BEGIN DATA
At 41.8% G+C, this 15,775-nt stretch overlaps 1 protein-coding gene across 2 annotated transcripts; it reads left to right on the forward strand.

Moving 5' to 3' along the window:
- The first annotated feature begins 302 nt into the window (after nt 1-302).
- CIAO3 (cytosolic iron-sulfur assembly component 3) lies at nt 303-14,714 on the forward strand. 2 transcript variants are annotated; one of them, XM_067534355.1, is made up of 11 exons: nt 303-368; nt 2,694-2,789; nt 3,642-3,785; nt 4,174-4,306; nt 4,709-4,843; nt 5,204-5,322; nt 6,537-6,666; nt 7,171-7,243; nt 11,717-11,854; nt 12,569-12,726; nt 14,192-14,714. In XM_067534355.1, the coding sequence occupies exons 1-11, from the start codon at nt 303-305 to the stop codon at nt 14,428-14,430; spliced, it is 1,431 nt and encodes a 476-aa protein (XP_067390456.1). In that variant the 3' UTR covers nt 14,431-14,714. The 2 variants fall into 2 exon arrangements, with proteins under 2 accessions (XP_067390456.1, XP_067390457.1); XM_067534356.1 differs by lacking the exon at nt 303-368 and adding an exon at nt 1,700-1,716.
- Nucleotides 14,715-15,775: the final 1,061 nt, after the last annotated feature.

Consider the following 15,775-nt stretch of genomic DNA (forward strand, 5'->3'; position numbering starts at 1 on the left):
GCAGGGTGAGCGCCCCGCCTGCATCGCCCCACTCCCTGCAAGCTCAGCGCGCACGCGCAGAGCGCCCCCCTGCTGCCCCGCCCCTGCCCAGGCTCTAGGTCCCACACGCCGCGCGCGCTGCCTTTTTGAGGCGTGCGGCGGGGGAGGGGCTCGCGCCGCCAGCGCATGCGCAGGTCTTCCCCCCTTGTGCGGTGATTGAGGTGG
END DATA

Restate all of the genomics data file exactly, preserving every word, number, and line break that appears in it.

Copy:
At 41.8% G+C, this 15,775-nt stretch overlaps 1 protein-coding gene across 2 annotated transcripts; it reads left to right on the forward strand.

Moving 5' to 3' along the window:
- The first annotated feature begins 302 nt into the window (after nt 1-302).
- CIAO3 (cytosolic iron-sulfur assembly component 3) lies at nt 303-14,714 on the forward strand. 2 transcript variants are annotated; one of them, XM_067534355.1, is made up of 11 exons: nt 303-368; nt 2,694-2,789; nt 3,642-3,785; nt 4,174-4,306; nt 4,709-4,843; nt 5,204-5,322; nt 6,537-6,666; nt 7,171-7,243; nt 11,717-11,854; nt 12,569-12,726; nt 14,192-14,714. In XM_067534355.1, the coding sequence occupies exons 1-11, from the start codon at nt 303-305 to the stop codon at nt 14,428-14,430; spliced, it is 1,431 nt and encodes a 476-aa protein (XP_067390456.1). In that variant the 3' UTR covers nt 14,431-14,714. The 2 variants fall into 2 exon arrangements, with proteins under 2 accessions (XP_067390456.1, XP_067390457.1); XM_067534356.1 differs by lacking the exon at nt 303-368 and adding an exon at nt 1,700-1,716.
- Nucleotides 14,715-15,775: the final 1,061 nt, after the last annotated feature.

Consider the following 15,775-nt stretch of genomic DNA (forward strand, 5'->3'; position numbering starts at 1 on the left):
GCAGGGTGAGCGCCCCGCCTGCATCGCCCCACTCCCTGCAAGCTCAGCGCGCACGCGCAGAGCGCCCCCCTGCTGCCCCGCCCCTGCCCAGGCTCTAGGTCCCACACGCCGCGCGCGCTGCCTTTTTGAGGCGTGCGGCGGGGGAGGGGCTCGCGCCGCCAGCGCATGCGCAGGTCTTCCCCCCTTGTGCGGTGATTGAGGTGG